City Eyesores to Become Baltimore Food Hub
Some old municipal pumping station buildings in east Baltimore have been neglected for decades, but several community groups are coming together to turn them into an asset once again.
The three buildings along the 1800 block of Oliver Street in east Baltimore, which have stood empty and dilapidated for years, are about to get new life when they're transformed into the Baltimore Food Hub.
"We're excited. Anytime we have any development in the New Broadway East footprint, we're excited about it," said Eric Booker of the New Broadway East Association.
A group of several nonprofits and businesses are behind the change. They plan to restore the historical buildings and the surrounding land to make them useful again as a canning commissary, urban community farm and a kitchen incubator to give small business owners shared commercial kitchen space for them to work and grow their businesses.
"Kitchen incubators provide all kinds of resources to help people get access to affordable loans, places to sell their products, and connecting them with opportunities to sell to larger-scale buyers, as well as business counseling," said project manager Greg Heller.
As those businesses grow and expand, they'll also be creating jobs for people in Baltimore. Another building will be dedicated to workforce development.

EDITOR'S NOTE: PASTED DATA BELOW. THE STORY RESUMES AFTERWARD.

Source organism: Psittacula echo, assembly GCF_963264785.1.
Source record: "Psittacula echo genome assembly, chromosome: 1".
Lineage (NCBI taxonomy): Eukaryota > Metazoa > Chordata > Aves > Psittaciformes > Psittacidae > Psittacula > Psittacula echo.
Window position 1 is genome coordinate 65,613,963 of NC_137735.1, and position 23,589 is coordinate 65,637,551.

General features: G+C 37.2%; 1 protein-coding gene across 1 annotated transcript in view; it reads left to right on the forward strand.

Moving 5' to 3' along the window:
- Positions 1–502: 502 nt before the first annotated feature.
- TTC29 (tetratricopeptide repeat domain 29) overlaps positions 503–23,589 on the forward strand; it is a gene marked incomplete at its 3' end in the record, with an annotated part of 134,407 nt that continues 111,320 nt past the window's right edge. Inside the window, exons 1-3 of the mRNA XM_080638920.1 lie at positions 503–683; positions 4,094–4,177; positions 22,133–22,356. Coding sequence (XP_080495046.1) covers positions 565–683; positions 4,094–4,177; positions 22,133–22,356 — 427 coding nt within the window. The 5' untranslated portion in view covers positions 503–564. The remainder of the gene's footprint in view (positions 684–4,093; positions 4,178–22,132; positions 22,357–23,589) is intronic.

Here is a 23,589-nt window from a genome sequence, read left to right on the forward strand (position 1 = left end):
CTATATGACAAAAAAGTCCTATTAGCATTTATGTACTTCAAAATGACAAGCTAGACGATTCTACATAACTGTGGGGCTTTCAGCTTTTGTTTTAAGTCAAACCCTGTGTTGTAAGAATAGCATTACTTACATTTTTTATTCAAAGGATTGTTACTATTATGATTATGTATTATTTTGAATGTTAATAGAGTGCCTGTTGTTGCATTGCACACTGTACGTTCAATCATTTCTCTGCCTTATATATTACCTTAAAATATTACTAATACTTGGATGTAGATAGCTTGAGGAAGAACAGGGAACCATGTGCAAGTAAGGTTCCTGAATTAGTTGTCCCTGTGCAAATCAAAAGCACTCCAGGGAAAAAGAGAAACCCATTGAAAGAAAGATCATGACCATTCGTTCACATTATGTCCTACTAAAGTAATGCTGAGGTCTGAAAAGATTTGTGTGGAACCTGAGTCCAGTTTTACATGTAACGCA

"There's this huge hospitality and culinary industry that's already looking for a trained workforce. So, this campus is both going to be helping those food entrepreneurs create jobs and also training people to go into the jobs that are already out there in the culinary hospitality industry," Heller said.
Members of the community association couldn't be happier. The project will bring jobs and revitalize a public eyesore, as well as provide fresh local food -- something that's very much needed in that area, which is known as a food desert.
"People don't eat right. We don't have restaurants to go to. We have corner stores that we go to. So, when you have something like this to come to our neighborhood, we have options now. So we're happy this amenity is going to come to life," Booker said.
The project is expected to get under way in the spring or summer of 2014. Construction is expected to last nine months.
View the original article | Author: WBALTV Baltimore